information on the performance of the hotel and secondly, to act as a forum in #hich staff can as!
"uestions directly of the general manager. Most importantly, a consultative committee, !no#n as
the %6mployee 2orum$ meets monthly and is chaired by the hotel general manager or the
personnel manager. his forum is comprised of elected staff representatives from each
department and allo#s staff to raise issues related to their #or!ing environment. )t is also #here
recognition is passed on to staff for good service and employee representatives vote for an
%employee of the month$.
(taff turnover is not considered a significant problem at The Mercury albeit #ithin the context of
the industry. Management reported annual turnover rate of approximately 307 /the company
target is -07and turnover in many hotels can be considerably higher1. Ho#ever, the HR manager
claimed to do a significant amount of #or! to reduce this figure, particularly in the recruitment
process. 2or example, department managers received training in intervie#ing techni"ues and
ensured that candidates are made a#are of the idiosyncrasies and demands of the industry. )n
addition, staff retention is targeted by ensuring staff development is offered to capable
employees and good performance is re#arded and recognised. urnover is mainly attributed to
mista!es made in recruitment and candidates$ misconceptions about the industry generally,
specifically pay levels and #or!ing hours. his is reflected in the fact that departing staff rarely left
to #or! in other hotels, unless at a higher level, but tended to leave the industry. Absenteeism at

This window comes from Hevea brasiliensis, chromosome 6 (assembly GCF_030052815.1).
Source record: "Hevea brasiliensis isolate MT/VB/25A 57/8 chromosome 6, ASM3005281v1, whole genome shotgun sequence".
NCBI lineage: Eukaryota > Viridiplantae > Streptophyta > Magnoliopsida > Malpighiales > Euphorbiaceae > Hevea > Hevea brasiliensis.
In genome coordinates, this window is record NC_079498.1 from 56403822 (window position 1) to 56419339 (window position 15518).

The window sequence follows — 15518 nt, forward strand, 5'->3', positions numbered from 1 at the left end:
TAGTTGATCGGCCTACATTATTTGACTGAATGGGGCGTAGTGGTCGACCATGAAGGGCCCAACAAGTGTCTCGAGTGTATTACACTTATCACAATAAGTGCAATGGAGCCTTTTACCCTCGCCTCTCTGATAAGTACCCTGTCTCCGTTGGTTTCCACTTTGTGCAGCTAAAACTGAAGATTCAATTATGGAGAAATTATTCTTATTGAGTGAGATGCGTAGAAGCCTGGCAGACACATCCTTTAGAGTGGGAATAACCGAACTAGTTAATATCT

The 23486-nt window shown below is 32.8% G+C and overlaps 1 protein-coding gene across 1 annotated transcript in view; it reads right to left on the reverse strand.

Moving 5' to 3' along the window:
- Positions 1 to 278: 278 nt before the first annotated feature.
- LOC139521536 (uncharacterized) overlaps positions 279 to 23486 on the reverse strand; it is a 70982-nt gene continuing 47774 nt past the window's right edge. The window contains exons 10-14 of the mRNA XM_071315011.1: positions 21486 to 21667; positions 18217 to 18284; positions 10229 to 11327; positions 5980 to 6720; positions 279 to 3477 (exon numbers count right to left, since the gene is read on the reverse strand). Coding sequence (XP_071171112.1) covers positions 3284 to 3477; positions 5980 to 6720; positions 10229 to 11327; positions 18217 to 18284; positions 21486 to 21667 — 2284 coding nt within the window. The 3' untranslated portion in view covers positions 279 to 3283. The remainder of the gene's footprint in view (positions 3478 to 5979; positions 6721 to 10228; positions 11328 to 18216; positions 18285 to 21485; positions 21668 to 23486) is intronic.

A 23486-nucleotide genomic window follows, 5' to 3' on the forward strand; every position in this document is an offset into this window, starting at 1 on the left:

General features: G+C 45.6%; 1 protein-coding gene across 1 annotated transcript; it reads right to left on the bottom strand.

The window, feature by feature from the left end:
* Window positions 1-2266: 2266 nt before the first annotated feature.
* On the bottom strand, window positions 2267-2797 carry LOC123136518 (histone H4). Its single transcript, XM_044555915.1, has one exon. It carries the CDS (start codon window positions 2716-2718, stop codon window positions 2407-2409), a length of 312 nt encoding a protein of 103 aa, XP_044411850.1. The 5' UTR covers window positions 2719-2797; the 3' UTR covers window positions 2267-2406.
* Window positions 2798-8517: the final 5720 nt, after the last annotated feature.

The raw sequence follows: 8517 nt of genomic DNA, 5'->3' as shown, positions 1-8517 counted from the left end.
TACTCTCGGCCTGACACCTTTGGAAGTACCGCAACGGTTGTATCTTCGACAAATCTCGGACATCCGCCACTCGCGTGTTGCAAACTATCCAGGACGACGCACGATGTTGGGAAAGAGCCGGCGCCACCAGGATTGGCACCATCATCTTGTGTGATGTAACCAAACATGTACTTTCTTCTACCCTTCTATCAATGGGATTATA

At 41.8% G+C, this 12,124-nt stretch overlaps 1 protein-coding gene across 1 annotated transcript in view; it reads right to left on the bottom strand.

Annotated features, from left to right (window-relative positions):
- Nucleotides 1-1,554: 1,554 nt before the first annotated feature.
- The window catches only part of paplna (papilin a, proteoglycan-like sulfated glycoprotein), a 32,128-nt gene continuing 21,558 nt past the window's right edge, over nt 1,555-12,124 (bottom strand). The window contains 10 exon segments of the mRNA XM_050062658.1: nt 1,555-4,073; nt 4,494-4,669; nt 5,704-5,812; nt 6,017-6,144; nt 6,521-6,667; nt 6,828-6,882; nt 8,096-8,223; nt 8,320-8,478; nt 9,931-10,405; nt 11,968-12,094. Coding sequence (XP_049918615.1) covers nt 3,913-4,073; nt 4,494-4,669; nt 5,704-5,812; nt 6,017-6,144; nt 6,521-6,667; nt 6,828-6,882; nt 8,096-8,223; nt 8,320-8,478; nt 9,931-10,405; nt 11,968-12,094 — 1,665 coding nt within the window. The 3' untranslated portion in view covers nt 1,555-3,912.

The Mercury is considered acceptable. he personnel manager at the hotel suggested that an
environment in #hich %team+#or!ing$ has evolved at the hotel and a degree of peer pressure
discourages unnecessary absence.
Management at The Mercury considered s!ills shortages to be a huge problem in the industry,
compounded by the highly+competitive nature of the local labour mar!et #here it is felt that during
most of the year most employees #ould be able to leave employment at one hotel and gain
employment five minutes down the road in another. he HR manager claims ho#ever that the
inherent local s!ills shortages are not felt as !eenly in this hotel as in others because their image
as a %good employer$ is useful in attracting and retaining staff. he pac!age of benefits available
to staff are described by management as %exceptional$ and are claimed to be central in recruiting
and retaining high+"uality, s!illed employees.
2
The Luna Hotel
The Luna is located approximately 1 mile from The Mercury and is part of a large &' hotel chain.
)t has -,1 rooms, is also *+star rated and employs 1-8 members of staff. )t serves both the
commercial mar!etplace 9 albeit #ithout conference facilities 9 and the typically short+stay
tourism mar!et. he hotel #as sub:ect to a ta!eover six months ago and is in a period of
transition, not least in the #ay in #hich HRM is conducted. Again, t#o+thirds of the #or!force is
full+time, but the current management are see!ing to significantly reduce this figure and claimed
they are overstaffed #ith permanent employees. hey plan not to replace leavers in certain
departments or replace them by offering #or!ers flexible contracts and express a #illingness to
rely heavily on casuals and agency staff to plug gaps in the #or!force. 6ven permanent
employees are no# employed on significantly less favourable terms than prior to the ta!eover.